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  1. #1
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    First Tandem and its a Gift

    I've been into cycling as a commuter for the last year or so, and my cycling was the impetus for fixing up my mom and dad's inherited cruisers. Much to our surprise, my dad took to it. He doesn't ride often, and I don't blame him; with the baskets attached, the bike weighs in at 55lbs, and it's only a 3-speed IGH. I suspect my mom doesn't ride much because of vision problems and extreme fatigue due to MS.

    Long story short, they both know they want to keep active and stay healthy. Cycling on a single bike wasn't going to cut it. Their 25th anniversary is coming up this August so we (my brother, sister and I) decided to get them something special. My sister wanted to replace my dad's wedding ring which gave its life to save my dad's fingers from the table saw last summer but we determined that it'd be too pricey and personal for us to do. I got to thinking and started perusing craigslist. Long story short, I wound up with a tandem strapped to my thrift store trunk rack after driving by a flea market seeing this gleaming diamond in the rough.



    Well, it didn't look as good when we bought it. The seats were.... well they were bad. Falling apart, fabric missing, the cushioning deteriorating, etc. The grips had turned from a nice soft padding to a sticky mess. The stoker's pedals were mismatched with one having a toe clip and the other not. I'm reasonably handy with the bike tools and maintain my own bikes so none of this scared me.



    The first thing to go was the grips as they made it very difficult to even test the bike. While riding in the parking lot to make sure it worked and could shift gears reasonably well (and brake reasonably well too) I had to hold the bars with just my fingertips to avoid the gross stickiness of the grips.



    And then I added the seats. They're not my kind of seat, but then again, my dad is still confused as to how I don't see my seat as a form of torture. I did it for them, not me.

    I still have to steal the semi-slick tires off of my mountain bike because the rear tire is separating and the tube is poking through, and it is going to get a good tune up (adjusting the brakes, replacing a spoke on the rear wheel, and adjusting the deraillers) and wipe down but otherwise it is done.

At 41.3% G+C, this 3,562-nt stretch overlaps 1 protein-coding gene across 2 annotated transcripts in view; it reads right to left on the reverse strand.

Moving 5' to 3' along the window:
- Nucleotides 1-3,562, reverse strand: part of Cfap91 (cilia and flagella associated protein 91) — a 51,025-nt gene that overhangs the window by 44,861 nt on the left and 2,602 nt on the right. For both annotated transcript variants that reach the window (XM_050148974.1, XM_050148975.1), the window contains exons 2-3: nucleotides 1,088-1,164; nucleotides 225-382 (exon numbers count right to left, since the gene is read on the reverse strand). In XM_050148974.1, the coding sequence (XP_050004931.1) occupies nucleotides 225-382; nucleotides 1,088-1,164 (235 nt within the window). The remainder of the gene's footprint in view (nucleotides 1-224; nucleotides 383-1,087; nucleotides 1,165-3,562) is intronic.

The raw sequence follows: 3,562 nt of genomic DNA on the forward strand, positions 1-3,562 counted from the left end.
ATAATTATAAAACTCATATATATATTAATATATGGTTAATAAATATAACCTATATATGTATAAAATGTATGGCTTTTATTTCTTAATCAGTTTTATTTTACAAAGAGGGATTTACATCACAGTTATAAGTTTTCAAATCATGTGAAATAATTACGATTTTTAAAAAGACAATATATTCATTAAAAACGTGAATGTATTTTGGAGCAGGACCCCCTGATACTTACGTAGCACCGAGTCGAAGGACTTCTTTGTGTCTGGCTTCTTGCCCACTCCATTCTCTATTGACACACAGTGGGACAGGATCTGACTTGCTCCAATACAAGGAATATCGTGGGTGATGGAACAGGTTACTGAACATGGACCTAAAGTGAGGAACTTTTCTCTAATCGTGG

Here's a cost break down:

    Bike - $86
    Bell - $4.19
    Grips - 2x $7.99
    Seats - 2x $19.99

    Total cost, with tax has come to $128.76 so far. My brother, sister and myself are splitting the cost, and going to surprise them with it in the coming weeks (they're bringing a trailer load of mulch to the house my brother and I are living at now so it works out, I'd be wary of 100 miles with the tandem on the cheap rack).

    I can't quite nail down the year, but from what I can tell its a 1995-1997 Univega Tandem Sport. My only concern is the learning curve in getting them to ride it. My brother and I had a fun time learning that, but once we got going it was a blast - save for the dragging rear brake and seats that were coming loose from the posts...


  2. #2
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    What a GREAT gift from a loving family. I hope your Mom and Dad have great time with it.

  3. #3
    Senior Member WebsterBikeMan's Avatar
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    Quote Originally Posted by tekknoschtev View Post
    My only concern is the learning curve in getting them to ride it. My brother and I had a fun time learning that, but once we got going it was a blast - save for the dragging rear brake and seats that were coming loose from the posts...

    There are several sites with "How to get started on a tandem".

    http://www.sheldonbrown.com/tandem.html

    http://www.gtgtandems.com/tech/newriders.html

    and

    http://www.gtgtandems.com/tech/propmethod.html

    This last one describes what is the most common "first lesson" in tandeming, given to countless teams over the years. Be aware that while it is described as the "Proper Method", there are those who are perfectly happy with other ways of getting started (well there's probably only one alternative - both have the same foot down). But whether you want to suggest they subscribe to the "Proper Method" school of thought or not, there's lots of other worthwhile commentary in that article.

    If you can ride it enough to be confident of a) the bike's mechanical condition, and b) your captaining ability; you'll be in better shape for giving the first lesson.

  4. #4
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    Murf524, thanks. We indeed look out for eachother and I was very excited to see this bike as my girlfriend and I were driving along. She probably thinks I'm nuts, but she understands (she's a keeper).